The controversial day center, operated by Share, has drawn numerous complaints from neighbors who say it has brought a rise of crime to the area
Editor’s note – This is the third in a series of stories about issues with the Vancouver Navigation Center, operated by Share, in Vancouver. This story offers a view of what life is like inside the center on a daily basis.
VANCOUVER — On a Tuesday morning at 10 a.m., the Vancouver Navigation Center is already buzzing, inside and out. The day center, operated by Share, offers Vancouver’s homeless population a rare and valuable commodity: showers and a chance at clean laundry, so long as you’re there early enough to sign up.
The laundry and shower area is easily the busiest at this hour, with carts loaded with dirty and clean clothing being exchanged at a wall of washing and drying machines. There are also private bathrooms, a rarity for most of this population. While the day center doesn’t serve regular meals (most of the homeless leave at lunchtime to get a free meal from a church up the street), there is a table with bagels and fresh fruit, and usually free coffee or water, depending on what kind of donations have come in.
Inside the main sitting area, people meander or sit and watch a television in one corner. A row of computers allow people to access the Internet to perform job searches, look for housing, or just catch up on social media. At the main counter there’s a secure place for people to hook up and charge their phones without fear of having them stolen. Still, one resident says she left her phone in the bathroom and someone returned it to her the next day.
“Most of the people who come here look out for each other,” says “Catherine,” who has been homeless for a few months and didn’t want her real name used because she had fled an abusive relationship. “They’ve made me feel safe and helped me on my job interviews. They just … they take care of me.”
At the front counter Share employees take turns checking people in, taking possessions and even a box apparently containing used drug needles to be disposed of. Things seem a bit random and chaotic, but not out of control.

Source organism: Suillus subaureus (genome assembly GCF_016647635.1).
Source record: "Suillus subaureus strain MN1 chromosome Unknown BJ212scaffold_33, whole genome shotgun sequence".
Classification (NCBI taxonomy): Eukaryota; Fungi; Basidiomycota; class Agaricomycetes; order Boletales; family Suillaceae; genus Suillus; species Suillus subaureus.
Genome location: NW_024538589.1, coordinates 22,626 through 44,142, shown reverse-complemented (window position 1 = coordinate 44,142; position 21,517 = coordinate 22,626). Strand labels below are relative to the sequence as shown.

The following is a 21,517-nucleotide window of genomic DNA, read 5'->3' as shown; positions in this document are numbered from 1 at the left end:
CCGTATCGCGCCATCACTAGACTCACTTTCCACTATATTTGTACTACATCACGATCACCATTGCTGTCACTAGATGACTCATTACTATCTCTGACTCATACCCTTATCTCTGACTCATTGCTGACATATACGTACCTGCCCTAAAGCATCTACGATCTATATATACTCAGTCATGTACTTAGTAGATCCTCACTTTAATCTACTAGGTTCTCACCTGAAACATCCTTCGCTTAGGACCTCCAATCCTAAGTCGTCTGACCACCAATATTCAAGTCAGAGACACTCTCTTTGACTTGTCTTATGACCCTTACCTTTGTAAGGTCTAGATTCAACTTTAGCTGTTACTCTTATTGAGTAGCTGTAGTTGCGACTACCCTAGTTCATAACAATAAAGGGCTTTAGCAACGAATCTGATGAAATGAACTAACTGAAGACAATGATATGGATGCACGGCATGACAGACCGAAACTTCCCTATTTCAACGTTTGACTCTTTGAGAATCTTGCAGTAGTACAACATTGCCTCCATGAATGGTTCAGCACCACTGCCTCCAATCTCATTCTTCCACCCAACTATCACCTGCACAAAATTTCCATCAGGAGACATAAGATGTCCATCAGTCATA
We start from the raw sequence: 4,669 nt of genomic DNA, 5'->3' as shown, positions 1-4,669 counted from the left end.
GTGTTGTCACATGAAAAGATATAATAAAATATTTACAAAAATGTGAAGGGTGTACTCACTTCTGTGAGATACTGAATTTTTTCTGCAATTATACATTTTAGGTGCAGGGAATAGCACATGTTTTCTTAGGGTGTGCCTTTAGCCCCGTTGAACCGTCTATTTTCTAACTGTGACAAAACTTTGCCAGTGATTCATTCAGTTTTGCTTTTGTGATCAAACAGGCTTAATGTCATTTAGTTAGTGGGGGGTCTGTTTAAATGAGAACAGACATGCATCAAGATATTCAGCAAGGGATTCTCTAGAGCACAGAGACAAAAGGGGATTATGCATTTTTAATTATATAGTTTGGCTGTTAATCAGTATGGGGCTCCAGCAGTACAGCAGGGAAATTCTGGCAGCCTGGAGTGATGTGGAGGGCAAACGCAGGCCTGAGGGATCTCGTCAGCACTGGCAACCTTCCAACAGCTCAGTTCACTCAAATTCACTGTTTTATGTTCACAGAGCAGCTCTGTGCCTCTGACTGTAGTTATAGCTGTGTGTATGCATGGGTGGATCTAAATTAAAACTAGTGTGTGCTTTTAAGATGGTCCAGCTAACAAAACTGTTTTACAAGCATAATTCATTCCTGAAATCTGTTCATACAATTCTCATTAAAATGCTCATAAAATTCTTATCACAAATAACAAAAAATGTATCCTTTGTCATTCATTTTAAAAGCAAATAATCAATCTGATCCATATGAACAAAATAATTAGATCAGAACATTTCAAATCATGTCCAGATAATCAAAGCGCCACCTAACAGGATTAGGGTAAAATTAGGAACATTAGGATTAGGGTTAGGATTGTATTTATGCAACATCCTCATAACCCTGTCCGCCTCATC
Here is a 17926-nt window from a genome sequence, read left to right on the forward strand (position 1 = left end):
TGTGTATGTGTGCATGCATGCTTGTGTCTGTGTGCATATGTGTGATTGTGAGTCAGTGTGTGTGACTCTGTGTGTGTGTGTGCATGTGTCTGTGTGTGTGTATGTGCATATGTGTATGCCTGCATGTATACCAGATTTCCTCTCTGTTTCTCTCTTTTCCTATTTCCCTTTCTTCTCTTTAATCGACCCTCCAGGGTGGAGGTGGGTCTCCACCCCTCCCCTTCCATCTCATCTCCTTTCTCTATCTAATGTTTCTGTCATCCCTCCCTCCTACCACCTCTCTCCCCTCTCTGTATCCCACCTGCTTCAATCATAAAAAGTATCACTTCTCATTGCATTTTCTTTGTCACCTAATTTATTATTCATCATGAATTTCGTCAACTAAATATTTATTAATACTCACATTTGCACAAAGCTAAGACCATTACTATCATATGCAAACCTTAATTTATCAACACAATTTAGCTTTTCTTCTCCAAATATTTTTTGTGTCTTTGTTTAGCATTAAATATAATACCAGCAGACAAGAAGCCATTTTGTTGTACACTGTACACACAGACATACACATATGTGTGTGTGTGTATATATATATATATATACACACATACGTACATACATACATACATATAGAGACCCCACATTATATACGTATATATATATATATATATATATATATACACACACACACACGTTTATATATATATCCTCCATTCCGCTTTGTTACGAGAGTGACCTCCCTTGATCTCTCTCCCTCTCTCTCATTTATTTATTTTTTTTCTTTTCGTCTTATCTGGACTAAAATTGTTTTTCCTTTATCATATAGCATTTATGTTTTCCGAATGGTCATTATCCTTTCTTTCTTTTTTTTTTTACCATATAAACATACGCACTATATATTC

“They just started this operation,” says Deborah Brown, homeless for the first time at the age of 78 after being priced out of her apartment. “They’re still finding their way as far as what kind of services they should offer and what kind of help they should be able to give. I think they’re doing a great job.”
Brown says she stays at a women’s shelter during the night, then usually comes to the day center in the morning to find help looking for a new place to live. While there, she usually helps with making sure there’s fresh coffee in order to feel like she’s giving back. Even after she’s no longer homeless, Deborah says she plans to keep coming back to the day center to volunteer.
Neighbors growing more vocal
Share previously operated a day center out of the Friends of the Carpenter warehouse on West 20th Street in Vancouver. Jillian Daleiden, Share’s outreach program manager, says the goal was to eventually bring in showers and laundry facilities to that building, but it would have required significant building upgrades. That led to a search for a new place, with the former Fish and Wildlife building winning out against objections from neighbors.
For many of those neighbors, their worst fears have been realized.
“For me personally? I mean, it’s been night and day,” said Russell Palmiter at a recent City Council meeting. “I loved my house when I moved into it. I now have people shooting up in my backyard, I have people pooping regularly in my backyard.”